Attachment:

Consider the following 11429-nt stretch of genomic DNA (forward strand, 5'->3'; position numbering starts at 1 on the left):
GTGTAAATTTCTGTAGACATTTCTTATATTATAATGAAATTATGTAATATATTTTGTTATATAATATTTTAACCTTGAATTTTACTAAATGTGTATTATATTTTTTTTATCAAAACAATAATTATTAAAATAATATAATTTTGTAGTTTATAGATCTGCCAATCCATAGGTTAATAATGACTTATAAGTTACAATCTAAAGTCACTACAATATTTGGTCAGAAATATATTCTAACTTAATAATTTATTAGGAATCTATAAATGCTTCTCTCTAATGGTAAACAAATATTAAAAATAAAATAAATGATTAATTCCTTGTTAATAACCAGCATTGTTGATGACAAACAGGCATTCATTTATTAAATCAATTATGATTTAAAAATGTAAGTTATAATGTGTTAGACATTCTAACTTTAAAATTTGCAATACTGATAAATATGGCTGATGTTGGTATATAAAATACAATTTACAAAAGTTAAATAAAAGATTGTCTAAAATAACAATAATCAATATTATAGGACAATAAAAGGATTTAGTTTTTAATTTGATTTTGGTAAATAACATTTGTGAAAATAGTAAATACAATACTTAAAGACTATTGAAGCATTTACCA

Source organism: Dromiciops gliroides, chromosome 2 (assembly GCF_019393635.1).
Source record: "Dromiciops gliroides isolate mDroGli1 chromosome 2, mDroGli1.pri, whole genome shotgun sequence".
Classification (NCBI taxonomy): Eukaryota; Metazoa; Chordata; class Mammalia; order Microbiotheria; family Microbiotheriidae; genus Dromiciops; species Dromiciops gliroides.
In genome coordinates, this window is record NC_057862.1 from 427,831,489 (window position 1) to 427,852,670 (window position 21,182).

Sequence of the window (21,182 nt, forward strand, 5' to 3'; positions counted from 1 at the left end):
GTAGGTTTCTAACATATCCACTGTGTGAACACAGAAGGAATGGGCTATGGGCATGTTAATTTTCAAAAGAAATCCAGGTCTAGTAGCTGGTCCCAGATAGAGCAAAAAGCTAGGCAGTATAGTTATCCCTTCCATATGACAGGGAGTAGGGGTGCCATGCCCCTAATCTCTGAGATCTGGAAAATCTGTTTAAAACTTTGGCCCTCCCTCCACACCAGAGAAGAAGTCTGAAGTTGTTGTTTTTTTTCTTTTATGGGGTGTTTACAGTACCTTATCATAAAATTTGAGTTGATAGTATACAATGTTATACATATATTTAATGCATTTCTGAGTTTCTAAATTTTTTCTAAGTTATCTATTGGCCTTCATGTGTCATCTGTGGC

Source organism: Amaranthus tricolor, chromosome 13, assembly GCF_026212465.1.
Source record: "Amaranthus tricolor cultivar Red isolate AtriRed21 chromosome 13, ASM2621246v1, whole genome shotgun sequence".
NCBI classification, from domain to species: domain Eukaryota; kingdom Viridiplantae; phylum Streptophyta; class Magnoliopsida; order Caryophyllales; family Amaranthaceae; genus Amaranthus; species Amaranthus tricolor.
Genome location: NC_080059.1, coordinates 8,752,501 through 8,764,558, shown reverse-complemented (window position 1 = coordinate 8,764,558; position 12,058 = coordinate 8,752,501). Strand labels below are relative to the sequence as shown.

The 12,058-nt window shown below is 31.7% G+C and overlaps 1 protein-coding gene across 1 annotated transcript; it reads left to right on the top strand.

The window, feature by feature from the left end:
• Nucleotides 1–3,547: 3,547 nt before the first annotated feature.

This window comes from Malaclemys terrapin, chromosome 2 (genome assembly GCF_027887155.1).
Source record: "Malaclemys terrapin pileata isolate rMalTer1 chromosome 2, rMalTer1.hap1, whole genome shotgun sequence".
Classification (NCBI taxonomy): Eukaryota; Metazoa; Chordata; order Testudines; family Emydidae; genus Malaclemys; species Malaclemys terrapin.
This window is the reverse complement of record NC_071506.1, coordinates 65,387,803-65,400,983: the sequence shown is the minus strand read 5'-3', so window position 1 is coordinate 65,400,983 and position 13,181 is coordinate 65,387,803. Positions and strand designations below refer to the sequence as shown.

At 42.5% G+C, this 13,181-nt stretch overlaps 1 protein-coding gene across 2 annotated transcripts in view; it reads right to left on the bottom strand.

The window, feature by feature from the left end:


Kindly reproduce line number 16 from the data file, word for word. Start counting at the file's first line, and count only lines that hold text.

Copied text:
This window comes from Malaclemys terrapin, chromosome 2 (genome assembly GCF_027887155.1).